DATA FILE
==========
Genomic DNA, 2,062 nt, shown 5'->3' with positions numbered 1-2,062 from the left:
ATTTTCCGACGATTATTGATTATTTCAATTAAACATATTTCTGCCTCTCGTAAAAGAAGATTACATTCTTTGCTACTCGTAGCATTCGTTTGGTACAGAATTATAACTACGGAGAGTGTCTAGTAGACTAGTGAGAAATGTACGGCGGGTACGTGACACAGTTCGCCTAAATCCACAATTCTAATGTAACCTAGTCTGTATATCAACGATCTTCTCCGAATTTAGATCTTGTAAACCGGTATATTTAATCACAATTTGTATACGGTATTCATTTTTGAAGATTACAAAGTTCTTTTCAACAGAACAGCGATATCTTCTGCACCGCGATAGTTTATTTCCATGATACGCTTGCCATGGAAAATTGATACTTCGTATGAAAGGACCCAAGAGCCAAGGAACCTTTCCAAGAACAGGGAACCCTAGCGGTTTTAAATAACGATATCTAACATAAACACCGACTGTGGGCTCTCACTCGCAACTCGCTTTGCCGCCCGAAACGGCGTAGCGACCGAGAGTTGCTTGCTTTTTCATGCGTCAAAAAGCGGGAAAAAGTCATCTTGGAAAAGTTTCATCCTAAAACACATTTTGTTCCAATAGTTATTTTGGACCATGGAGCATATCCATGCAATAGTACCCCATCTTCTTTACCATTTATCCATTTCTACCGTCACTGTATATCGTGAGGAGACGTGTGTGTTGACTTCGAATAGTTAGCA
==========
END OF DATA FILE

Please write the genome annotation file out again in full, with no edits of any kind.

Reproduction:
Genomic DNA, 2,062 nt, shown 5'->3' with positions numbered 1-2,062 from the left:
ATTTTCCGACGATTATTGATTATTTCAATTAAACATATTTCTGCCTCTCGTAAAAGAAGATTACATTCTTTGCTACTCGTAGCATTCGTTTGGTACAGAATTATAACTACGGAGAGTGTCTAGTAGACTAGTGAGAAATGTACGGCGGGTACGTGACACAGTTCGCCTAAATCCACAATTCTAATGTAACCTAGTCTGTATATCAACGATCTTCTCCGAATTTAGATCTTGTAAACCGGTATATTTAATCACAATTTGTATACGGTATTCATTTTTGAAGATTACAAAGTTCTTTTCAACAGAACAGCGATATCTTCTGCACCGCGATAGTTTATTTCCATGATACGCTTGCCATGGAAAATTGATACTTCGTATGAAAGGACCCAAGAGCCAAGGAACCTTTCCAAGAACAGGGAACCCTAGCGGTTTTAAATAACGATATCTAACATAAACACCGACTGTGGGCTCTCACTCGCAACTCGCTTTGCCGCCCGAAACGGCGTAGCGACCGAGAGTTGCTTGCTTTTTCATGCGTCAAAAAGCGGGAAAAAGTCATCTTGGAAAAGTTTCATCCTAAAACACATTTTGTTCCAATAGTTATTTTGGACCATGGAGCATATCCATGCAATAGTACCCCATCTTCTTTACCATTTATCCATTTCTACCGTCACTGTATATCGTGAGGAGACGTGTGTGTTGACTTCGAATAGTTAGCA